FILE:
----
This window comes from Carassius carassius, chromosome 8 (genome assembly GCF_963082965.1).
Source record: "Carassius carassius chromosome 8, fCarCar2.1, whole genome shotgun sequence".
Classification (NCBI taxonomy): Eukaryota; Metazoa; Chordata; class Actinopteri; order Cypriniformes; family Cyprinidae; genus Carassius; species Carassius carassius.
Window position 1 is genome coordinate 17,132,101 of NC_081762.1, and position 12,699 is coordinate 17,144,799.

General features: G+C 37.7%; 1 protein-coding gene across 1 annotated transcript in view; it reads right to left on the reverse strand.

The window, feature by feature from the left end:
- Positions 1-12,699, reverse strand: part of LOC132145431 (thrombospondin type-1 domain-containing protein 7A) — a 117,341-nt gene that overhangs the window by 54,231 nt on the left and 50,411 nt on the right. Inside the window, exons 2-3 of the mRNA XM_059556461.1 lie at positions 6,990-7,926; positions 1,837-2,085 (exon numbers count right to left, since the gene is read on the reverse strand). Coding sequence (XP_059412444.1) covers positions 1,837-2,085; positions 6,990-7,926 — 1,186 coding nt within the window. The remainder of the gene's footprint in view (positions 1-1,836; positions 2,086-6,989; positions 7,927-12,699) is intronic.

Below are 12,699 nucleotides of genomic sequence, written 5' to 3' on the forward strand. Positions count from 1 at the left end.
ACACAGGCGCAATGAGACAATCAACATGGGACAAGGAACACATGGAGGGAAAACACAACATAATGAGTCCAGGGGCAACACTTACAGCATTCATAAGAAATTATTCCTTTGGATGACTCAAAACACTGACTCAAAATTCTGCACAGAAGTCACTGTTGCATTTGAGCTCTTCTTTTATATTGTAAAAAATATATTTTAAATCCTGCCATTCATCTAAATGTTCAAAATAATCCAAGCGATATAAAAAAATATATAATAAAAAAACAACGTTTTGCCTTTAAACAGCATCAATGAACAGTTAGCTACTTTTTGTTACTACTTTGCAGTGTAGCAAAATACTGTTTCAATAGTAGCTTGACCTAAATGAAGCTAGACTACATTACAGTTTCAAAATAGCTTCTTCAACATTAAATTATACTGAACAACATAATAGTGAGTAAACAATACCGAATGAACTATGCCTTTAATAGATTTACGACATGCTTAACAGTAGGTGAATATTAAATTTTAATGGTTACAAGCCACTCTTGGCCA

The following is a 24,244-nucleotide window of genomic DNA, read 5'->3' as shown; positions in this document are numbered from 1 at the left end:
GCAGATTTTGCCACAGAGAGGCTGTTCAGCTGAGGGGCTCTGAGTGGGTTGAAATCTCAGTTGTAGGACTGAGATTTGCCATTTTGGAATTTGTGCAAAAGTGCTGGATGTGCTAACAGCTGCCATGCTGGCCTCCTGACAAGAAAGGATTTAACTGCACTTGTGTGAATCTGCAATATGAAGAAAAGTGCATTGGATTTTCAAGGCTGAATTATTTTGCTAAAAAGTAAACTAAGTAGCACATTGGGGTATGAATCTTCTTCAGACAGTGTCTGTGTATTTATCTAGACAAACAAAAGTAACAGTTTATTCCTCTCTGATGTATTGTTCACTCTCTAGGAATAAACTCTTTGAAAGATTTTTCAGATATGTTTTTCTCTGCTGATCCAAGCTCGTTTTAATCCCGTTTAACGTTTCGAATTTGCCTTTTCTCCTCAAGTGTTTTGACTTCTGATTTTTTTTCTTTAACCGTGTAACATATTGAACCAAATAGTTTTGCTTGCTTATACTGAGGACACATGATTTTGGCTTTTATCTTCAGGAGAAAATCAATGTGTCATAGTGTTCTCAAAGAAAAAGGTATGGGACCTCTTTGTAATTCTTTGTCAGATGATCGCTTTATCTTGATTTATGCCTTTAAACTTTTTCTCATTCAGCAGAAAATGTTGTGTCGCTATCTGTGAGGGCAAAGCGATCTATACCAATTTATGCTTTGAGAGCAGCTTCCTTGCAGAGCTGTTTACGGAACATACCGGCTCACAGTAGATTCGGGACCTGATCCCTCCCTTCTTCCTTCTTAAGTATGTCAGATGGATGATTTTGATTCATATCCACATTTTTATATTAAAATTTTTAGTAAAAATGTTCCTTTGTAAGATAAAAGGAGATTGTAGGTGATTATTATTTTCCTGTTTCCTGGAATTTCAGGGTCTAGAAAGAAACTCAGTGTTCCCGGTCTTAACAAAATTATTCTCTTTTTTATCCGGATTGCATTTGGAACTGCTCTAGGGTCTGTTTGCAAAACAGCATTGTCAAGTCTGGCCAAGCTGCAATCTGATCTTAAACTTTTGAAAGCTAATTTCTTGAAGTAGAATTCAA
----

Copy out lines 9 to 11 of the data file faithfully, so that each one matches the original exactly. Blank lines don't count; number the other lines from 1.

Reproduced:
ACACAGGCGCAATGAGACAATCAACATGGGACAAGGAACACATGGAGGGAAAACACAACATAATGAGTCCAGGGGCAACACTTACAGCATTCATAAGAAATTATTCCTTTGGATGACTCAAAACACTGACTCAAAATTCTGCACAGAAGTCACTGTTGCATTTGAGCTCTTCTTTTATATTGTAAAAAATATATTTTAAATCCTGCCATTCATCTAAATGTTCAAAATAATCCAAGCGATATAAAAAAATATATAATAAAAAAACAACGTTTTGCCTTTAAACAGCATCAATGAACAGTTAGCTACTTTTTGTTACTACTTTGCAGTGTAGCAAAATACTGTTTCAATAGTAGCTTGACCTAAATGAAGCTAGACTACATTACAGTTTCAAAATAGCTTCTTCAACATTAAATTATACTGAACAACATAATAGTGAGTAAACAATACCGAATGAACTATGCCTTTAATAGATTTACGACATGCTTAACAGTAGGTGAATATTAAATTTTAATGGTTACAAGCCACTCTTGGCCA

The following is a 24,244-nucleotide window of genomic DNA, read 5'->3' as shown; positions in this document are numbered from 1 at the left end:
GCAGATTTTGCCACAGAGAGGCTGTTCAGCTGAGGGGCTCTGAGTGGGTTGAAATCTCAGTTGTAGGACTGAGATTTGCCATTTTGGAATTTGTGCAAAAGTGCTGGATGTGCTAACAGCTGCCATGCTGGCCTCCTGACAAGAAAGGATTTAACTGCACTTGTGTGAATCTGCAATATGAAGAAAAGTGCATTGGATTTTCAAGGCTGAATTATTTTGCTAAAAAGTAAACTAAGTAGCACATTGGGGTATGAATCTTCTTCAGACAGTGTCTGTGTATTTATCTAGACAAACAAAAGTAACAGTTTATTCCTCTCTGATGTATTGTTCACTCTCTAGGAATAAACTCTTTGAAAGATTTTTCAGATATGTTTTTCTCTGCTGATCCAAGCTCGTTTTAATCCCGTTTAACGTTTCGAATTTGCCTTTTCTCCTCAAGTGTTTTGACTTCTGATTTTTTTTCTTTAACCGTGTAACATATTGAACCAAATAGTTTTGCTTGCTTATACTGAGGACACATGATTTTGGCTTTTATCTTCAGGAGAAAATCAATGTGTCATAGTGTTCTCAAAGAAAAAGGTATGGGACCTCTTTGTAATTCTTTGTCAGATGATCGCTTTATCTTGATTTATGCCTTTAAACTTTTTCTCATTCAGCAGAAAATGTTGTGTCGCTATCTGTGAGGGCAAAGCGATCTATACCAATTTATGCTTTGAGAGCAGCTTCCTTGCAGAGCTGTTTACGGAACATACCGGCTCACAGTAGATTCGGGACCTGATCCCTCCCTTCTTCCTTCTTAAGTATGTCAGATGGATGATTTTGATTCATATCCACATTTTTATATTAAAATTTTTAGTAAAAATGTTCCTTTGTAAGATAAAAGGAGATTGTAGGTGATTATTATTTTCCTGTTTCCTGGAATTTCAGGGTCTAGAAAGAAACTCAGTGTTCCCGGTCTTAACAAAATTATTCTCTTTTTTATCCGGATTGCATTTGGAACTGCTCTAGGGTCTGTTTGCAAAACAGCATTGTCAAGTCTGGCCAAGCTGCAATCTGATCTTAAACTTTTGAAAGCTAATTTCTTGAAGTAGAATTCAA